Tax-free child care

HMRC is reminding parents that they may be eligible for Tax-Free Childcare (TFC) to help pay for school holiday childcare costs.

The TFC scheme can help parents of children aged up to 11 years old (17 for those with certain disabilities). The TFC scheme helps support working families with their childcare costs. There are many registered childcare providers including childminders, breakfast and after school clubs and approved play schemes signed up across the UK. Parents can pay into their account regularly and save up their TFC allowance to use during school holidays. 

The TFC scheme provides for a government top-up on parental contributions. For every £8 contributed by parents an additional £2 top up payment will be funded by Government up to a maximum total of £10,000 per child per year. This will give parents an annual savings of up to £2,000 per child (and up to £4,000 for disabled children until the age of 17) in childcare costs. 

The TFC scheme is open to all qualifying parents including the self-employed and those on a minimum wage. The scheme is also available to parents on paid sick leave as well as those on paid and unpaid statutory maternity, paternity and adoption leave. In order to be eligible to use the scheme parents will have to be in work at least 16 hours per week and earn at least the National Minimum Wage or Living Wage. If either parent earns more than £100,000, both parents are unable to use the scheme.

HMRC’s Director General for Customer Services, said:

‘Springtime is a good opportunity to take a fresh look at family finances. A quick check online and you can find out how Tax-Free Childcare can help cut the cost of your childcare bills. Every bit of financial support helps – I would urge families to ’hop to it’ and search ‘Tax-Free Childcare’ on GOV.UK to find out how you could be better off and open your account today.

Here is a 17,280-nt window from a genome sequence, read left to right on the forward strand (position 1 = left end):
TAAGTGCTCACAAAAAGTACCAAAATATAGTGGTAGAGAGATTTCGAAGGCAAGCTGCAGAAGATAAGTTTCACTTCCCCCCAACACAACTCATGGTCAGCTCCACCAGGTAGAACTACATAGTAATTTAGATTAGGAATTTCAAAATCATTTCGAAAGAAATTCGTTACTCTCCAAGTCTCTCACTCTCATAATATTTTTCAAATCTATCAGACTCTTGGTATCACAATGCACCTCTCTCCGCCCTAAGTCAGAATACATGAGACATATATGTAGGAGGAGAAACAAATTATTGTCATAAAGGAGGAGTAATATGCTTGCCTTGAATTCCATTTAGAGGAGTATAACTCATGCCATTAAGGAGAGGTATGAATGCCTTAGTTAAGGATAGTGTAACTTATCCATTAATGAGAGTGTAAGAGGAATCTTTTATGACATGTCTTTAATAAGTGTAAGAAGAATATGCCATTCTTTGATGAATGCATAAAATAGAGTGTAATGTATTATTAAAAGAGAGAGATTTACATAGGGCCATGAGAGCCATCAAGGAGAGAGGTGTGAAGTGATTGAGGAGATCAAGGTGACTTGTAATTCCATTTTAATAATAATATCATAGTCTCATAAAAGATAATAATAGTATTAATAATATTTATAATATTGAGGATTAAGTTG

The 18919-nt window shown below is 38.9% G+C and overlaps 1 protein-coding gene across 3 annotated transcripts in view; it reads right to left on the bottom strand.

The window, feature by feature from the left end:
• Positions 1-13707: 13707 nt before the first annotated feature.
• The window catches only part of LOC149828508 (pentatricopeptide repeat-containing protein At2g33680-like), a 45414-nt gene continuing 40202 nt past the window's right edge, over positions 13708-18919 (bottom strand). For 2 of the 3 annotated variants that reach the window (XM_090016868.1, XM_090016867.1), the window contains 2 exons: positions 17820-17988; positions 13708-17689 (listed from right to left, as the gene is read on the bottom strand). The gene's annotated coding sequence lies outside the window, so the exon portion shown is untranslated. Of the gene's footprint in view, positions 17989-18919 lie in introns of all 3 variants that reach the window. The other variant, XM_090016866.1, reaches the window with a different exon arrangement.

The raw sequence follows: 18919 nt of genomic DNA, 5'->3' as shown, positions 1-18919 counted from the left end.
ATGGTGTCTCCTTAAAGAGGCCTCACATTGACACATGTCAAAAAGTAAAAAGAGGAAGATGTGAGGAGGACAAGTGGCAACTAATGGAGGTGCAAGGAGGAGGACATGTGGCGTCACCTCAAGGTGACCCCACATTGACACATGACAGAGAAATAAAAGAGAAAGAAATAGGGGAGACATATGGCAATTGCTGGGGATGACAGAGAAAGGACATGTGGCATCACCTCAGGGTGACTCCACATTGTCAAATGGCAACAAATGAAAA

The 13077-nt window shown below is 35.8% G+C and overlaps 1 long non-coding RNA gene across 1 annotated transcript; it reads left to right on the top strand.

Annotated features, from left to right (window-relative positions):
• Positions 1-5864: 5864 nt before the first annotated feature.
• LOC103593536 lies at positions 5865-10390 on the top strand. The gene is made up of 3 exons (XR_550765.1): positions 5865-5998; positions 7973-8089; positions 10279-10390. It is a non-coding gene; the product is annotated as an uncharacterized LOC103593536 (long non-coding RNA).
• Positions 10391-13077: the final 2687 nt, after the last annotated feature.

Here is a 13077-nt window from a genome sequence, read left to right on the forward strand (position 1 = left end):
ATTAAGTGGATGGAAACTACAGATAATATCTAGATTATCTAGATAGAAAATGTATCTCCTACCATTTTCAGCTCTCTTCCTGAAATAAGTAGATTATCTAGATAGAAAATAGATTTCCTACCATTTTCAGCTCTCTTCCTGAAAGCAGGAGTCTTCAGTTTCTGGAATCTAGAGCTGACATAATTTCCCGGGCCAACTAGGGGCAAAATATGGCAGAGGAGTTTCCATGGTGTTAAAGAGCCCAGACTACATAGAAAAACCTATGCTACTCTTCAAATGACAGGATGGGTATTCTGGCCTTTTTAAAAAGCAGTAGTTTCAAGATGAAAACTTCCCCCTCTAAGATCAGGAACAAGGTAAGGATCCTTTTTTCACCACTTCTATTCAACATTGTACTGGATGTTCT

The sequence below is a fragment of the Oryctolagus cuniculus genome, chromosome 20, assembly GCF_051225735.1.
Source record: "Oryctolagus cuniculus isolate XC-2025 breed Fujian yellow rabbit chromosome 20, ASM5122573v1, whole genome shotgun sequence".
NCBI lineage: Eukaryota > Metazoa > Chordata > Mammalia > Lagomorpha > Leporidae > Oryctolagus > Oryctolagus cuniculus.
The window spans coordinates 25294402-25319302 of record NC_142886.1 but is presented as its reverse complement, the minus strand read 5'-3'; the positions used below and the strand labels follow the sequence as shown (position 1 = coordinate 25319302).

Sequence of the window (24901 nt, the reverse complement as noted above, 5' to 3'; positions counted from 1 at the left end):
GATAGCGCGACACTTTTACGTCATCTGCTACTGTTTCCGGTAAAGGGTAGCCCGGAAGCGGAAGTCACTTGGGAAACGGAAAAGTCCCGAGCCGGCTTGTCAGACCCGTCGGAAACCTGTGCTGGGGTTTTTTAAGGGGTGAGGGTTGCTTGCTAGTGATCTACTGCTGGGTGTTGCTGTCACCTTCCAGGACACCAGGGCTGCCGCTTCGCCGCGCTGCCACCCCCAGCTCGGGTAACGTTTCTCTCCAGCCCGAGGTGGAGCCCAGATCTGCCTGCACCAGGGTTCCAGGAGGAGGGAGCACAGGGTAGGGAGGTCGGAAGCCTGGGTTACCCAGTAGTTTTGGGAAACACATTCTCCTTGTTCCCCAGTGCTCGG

Still time to register for the Marriage Allowance

There is still time to register for the marriage allowance before the current tax year ends on 5 April 2024. The marriage allowance applies to married couples and those in a civil partnership where a spouse or civil partner does not pay tax or does not pay tax above the basic rate threshold for Income Tax (i.e., one of the couples must currently earn less than the £12,570 personal allowance for 2023-24). HMRC has revealed that March is the most popular month for marriage allowance applications, with almost 70,000 couples applying in March last year.

The allowance works by permitting the lower earning partner to transfer up to £1,260 of their personal tax-free allowance to their spouse or civil partner. The marriage allowance can only be used when the recipient of the transfer (the higher earning partner) does not pay more than the basic 20% rate of income tax. This would usually mean that their income is between £12,571 and £50,270 during 2023-24.

For those living in Scotland this would usually mean income currently between £12,571 and £43,662.

Using the allowance, the lower earning partner can transfer up to £1,260 of their unused personal tax-free allowance to a spouse or civil partner. This could result in a saving of up to £252 for the recipient (20% of £1,260), or £21 a month for the current tax year.

If you meet the eligibility requirements and have not yet claimed the allowance, then you can backdate your claim as far back as 6 April 2019. This could result in a total tax break of up to £1,256 if you can claim for 2019-20, 2020-21, 2021-22, 2022-23 as well as the current 2023-24 tax year. If you claim now, you can backdate your claim for four years (if eligible) as well as for the current tax year.

HMRC’s online Marriage Allowance calculator can be used by couples to find out if they are eligible for the relief. An application can then be made online at GOV.UK.

Tax on savings interest

If you have taxable income of less than £17,570 in 2023-24 you will have no tax to pay on interest received. This figure is calculated by adding the £5,000 starting rate limit for savings (where 0% of the interest is taxable) to the current £12,570 personal allowance. However, it is important to note that if your total non-savings income exceeds £17,570 then the starting rate limit for savings is unavailable.

There is a tapered relief available if your non-savings income is between £12,570 and £17,570 whereby every £1 of non-savings income above a taxpayer's personal allowance reduces their starting rate for savings by £1.